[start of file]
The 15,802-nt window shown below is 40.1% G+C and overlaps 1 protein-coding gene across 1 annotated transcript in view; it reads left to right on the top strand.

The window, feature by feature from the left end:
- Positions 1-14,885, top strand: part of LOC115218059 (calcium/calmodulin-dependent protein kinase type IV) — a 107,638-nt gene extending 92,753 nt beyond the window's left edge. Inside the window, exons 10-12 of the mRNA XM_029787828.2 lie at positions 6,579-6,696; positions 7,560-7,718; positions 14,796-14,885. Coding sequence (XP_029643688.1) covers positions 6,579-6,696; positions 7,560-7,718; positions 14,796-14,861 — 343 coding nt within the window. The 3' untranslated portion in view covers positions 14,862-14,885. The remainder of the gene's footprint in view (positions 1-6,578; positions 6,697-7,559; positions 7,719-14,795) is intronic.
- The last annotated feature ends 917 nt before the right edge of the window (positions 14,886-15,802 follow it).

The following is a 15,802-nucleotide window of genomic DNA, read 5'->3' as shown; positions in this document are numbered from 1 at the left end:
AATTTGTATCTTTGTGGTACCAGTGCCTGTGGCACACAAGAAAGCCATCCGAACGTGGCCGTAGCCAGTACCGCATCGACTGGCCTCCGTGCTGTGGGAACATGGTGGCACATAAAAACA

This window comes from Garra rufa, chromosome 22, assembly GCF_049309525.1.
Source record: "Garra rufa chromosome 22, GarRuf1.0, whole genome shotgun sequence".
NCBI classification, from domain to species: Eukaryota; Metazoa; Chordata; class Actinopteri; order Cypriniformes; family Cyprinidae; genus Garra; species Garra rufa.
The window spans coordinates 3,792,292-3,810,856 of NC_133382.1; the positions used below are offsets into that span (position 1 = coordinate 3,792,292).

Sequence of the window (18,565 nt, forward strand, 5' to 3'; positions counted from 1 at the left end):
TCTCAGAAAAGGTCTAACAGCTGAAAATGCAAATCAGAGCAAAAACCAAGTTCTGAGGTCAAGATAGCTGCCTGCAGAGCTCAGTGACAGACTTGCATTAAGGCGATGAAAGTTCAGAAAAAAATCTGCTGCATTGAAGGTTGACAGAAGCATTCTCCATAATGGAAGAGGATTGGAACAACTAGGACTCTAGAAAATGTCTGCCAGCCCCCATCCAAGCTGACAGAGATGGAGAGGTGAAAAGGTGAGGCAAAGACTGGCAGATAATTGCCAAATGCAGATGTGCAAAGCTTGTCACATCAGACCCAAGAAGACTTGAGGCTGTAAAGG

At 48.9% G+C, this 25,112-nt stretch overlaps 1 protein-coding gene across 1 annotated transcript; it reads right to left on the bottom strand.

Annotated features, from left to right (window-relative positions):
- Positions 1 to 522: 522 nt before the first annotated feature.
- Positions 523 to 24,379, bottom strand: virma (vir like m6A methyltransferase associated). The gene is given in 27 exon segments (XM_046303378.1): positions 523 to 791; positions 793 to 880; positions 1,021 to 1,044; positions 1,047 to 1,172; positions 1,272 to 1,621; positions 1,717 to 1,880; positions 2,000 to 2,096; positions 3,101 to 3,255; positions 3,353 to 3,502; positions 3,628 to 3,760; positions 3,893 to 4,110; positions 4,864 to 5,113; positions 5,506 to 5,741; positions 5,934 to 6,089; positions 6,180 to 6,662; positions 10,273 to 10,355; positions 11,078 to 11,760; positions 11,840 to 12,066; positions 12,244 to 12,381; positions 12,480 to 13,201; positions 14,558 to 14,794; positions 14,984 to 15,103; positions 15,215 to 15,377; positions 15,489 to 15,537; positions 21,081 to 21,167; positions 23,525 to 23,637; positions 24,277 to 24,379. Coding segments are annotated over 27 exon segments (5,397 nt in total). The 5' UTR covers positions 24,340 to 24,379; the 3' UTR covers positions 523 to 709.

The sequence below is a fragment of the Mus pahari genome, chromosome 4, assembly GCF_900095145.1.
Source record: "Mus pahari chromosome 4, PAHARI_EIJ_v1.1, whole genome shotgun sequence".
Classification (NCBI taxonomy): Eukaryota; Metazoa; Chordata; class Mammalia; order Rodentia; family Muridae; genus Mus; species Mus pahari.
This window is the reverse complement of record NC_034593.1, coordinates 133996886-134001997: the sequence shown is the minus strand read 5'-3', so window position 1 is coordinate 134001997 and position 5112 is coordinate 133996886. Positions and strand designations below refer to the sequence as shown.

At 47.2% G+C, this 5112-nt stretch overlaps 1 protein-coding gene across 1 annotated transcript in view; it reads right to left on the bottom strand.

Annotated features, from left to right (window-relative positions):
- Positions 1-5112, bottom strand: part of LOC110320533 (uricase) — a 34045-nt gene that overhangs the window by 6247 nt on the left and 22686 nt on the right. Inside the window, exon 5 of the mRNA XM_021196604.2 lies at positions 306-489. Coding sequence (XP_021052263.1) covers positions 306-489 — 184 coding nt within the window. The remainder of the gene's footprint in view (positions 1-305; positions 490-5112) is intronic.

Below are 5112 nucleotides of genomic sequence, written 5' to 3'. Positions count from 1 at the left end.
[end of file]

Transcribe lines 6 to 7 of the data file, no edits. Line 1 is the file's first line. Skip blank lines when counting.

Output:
AATTTGTATCTTTGTGGTACCAGTGCCTGTGGCACACAAGAAAGCCATCCGAACGTGGCCGTAGCCAGTACCGCATCGACTGGCCTCCGTGCTGTGGGAACATGGTGGCACATAAAAACA

This window comes from Garra rufa, chromosome 22, assembly GCF_049309525.1.